Augusta

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See also: augustā and augusta

English[edit]

Wikipedia has an article on:
Wikipedia

Etymology[edit]

From Latin Augusta, feminine of Augustus. The places are mostly named for British royalty.

Proper noun[edit]

Augusta

  1. A female given name.
    • 1993, Margaret Atwood, Robber Bride, Virago Press (2013), ISBN 9781853817229, page 48:
      August, Charis named her, because that's when she was born. Warm breezes, baby powder, languorous heat, the smell of mown hay. Such a soft name. Too soft for her daughter, who has added an a. Augusta, she is now — a very different resonance. Marble statues, Roman noses, tight-lipped commanding mouths.
  2. The capital city of the state of Maine in the United States of America.
  3. A city in Arkansas
  4. A city in east central Georgia, USA also see Disgusta.
  5. A village in Illinois
  6. A city in Kansas
  7. A city in Kentucky
  8. A village in Michigan
  9. A city in Missouri
  10. A census-designated place in Montana
  11. A town in New York
  12. A township in Ontario
  13. A town in Sicily
  14. A town in Western Australia
  15. A city in Wisconsin
  16. A male given name

Translations[edit]


Catalan[edit]

Proper noun[edit]

Augusta m

  1. A female given name

Danish[edit]

Proper noun[edit]

Augusta

  1. A female given name of Latin origin.

Faroese[edit]

Proper noun[edit]

Augusta f

  1. A female given name

Usage notes[edit]

Matronymics

  • son of Augusta: Augustuson
  • daughter of Augusta: Augustudóttir

Declension[edit]

Singular
Indefinite
Nominative Augusta
Accusative Augustu
Dative Augustu
Genitive Augustu

German[edit]

Proper noun[edit]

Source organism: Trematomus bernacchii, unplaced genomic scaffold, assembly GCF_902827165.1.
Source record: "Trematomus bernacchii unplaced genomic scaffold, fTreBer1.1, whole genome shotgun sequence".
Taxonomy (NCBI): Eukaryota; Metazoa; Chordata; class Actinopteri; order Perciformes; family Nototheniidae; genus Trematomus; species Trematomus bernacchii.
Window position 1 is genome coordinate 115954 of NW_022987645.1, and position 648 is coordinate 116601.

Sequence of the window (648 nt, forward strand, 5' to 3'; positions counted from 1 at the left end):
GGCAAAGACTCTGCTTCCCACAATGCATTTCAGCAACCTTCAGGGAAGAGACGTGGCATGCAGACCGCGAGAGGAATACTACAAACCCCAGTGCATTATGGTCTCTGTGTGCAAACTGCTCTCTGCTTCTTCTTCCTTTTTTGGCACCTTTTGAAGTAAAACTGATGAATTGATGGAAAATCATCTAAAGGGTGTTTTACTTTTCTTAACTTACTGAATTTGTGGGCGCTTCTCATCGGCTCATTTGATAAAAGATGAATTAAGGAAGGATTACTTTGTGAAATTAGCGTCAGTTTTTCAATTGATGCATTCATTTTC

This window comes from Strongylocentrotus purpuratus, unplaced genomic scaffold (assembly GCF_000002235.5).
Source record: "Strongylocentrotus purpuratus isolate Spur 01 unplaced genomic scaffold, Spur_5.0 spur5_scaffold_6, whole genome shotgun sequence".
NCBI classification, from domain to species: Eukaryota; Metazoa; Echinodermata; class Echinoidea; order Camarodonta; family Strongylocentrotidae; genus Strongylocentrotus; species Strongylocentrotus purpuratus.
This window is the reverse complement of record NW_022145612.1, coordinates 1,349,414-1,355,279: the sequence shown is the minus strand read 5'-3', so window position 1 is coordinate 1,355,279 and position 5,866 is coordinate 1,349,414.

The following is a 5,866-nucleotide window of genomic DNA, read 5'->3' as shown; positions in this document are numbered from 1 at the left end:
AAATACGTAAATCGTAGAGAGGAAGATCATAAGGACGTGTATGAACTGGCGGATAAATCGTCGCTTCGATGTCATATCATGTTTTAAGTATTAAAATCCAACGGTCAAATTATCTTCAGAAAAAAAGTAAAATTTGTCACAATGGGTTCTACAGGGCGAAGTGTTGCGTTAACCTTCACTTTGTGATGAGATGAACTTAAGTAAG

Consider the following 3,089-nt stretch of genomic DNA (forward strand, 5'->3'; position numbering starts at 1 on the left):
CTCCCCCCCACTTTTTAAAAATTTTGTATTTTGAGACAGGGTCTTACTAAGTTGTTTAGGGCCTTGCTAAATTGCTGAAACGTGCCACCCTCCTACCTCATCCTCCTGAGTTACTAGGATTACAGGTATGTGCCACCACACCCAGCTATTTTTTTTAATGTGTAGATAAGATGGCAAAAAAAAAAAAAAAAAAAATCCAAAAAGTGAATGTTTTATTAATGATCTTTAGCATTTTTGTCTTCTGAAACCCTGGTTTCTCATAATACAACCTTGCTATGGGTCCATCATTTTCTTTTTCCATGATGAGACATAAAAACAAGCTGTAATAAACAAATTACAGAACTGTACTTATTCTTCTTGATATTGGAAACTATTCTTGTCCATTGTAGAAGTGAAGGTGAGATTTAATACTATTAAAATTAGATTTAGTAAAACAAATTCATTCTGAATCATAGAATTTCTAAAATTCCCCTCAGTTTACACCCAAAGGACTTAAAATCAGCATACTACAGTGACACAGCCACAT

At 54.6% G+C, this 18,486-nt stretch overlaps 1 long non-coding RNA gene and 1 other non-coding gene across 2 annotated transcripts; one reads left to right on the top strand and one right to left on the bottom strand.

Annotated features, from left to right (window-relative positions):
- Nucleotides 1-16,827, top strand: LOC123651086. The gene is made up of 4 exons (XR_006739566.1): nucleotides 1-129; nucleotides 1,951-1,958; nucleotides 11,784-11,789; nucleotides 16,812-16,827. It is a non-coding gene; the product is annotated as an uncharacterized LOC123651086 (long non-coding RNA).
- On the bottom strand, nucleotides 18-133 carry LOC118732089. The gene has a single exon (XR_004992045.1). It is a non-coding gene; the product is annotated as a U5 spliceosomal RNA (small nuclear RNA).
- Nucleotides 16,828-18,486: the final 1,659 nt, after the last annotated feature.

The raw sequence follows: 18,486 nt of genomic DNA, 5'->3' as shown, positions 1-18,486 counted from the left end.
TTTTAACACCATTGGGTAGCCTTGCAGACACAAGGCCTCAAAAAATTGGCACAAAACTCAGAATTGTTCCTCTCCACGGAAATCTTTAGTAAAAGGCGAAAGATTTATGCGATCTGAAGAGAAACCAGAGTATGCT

Augusta

  1. A female given name of Latin origin.

Italian[edit]

Proper noun[edit]

Italian Wikipedia has an article on:
Wikipedia it

Augusta ?

  1. Augsburg
  2. A female given name

Derived terms[edit]


Latin[edit]

Etymology[edit]

Feminine form of Augustus.

Proper noun[edit]

Augusta f ‎(genitive Augustae); first declension

  1. An honorific title given to the wives of Roman Emperors
  2. (geography) The name of a town, such as Augusta Taurinorum (modern day Turin) or Augusta Vindelicorum (modern day Augsburg)

Inflection[edit]

The dative is also found as Augustal. First declension.

Case Singular Plural
nominative Augusta Augustae
genitive Augustae Augustārum
dative Augustae Augustīs
accusative Augustam Augustās
ablative Augustā Augustīs
vocative Augusta Augustae

References[edit]

Augusta in Charlton T. Lewis and Charles Short (1879) A Latin Dictionary, Oxford: Clarendon Press


Portuguese[edit]

Proper noun[edit]

Augusta f

  1. A female given name, equivalent to English Augusta
  2. Augusta (a city, the state capital of Maine, United States of America)

Swedish[edit]

Proper noun[edit]

Augusta

  1. A female given name of Latin origin.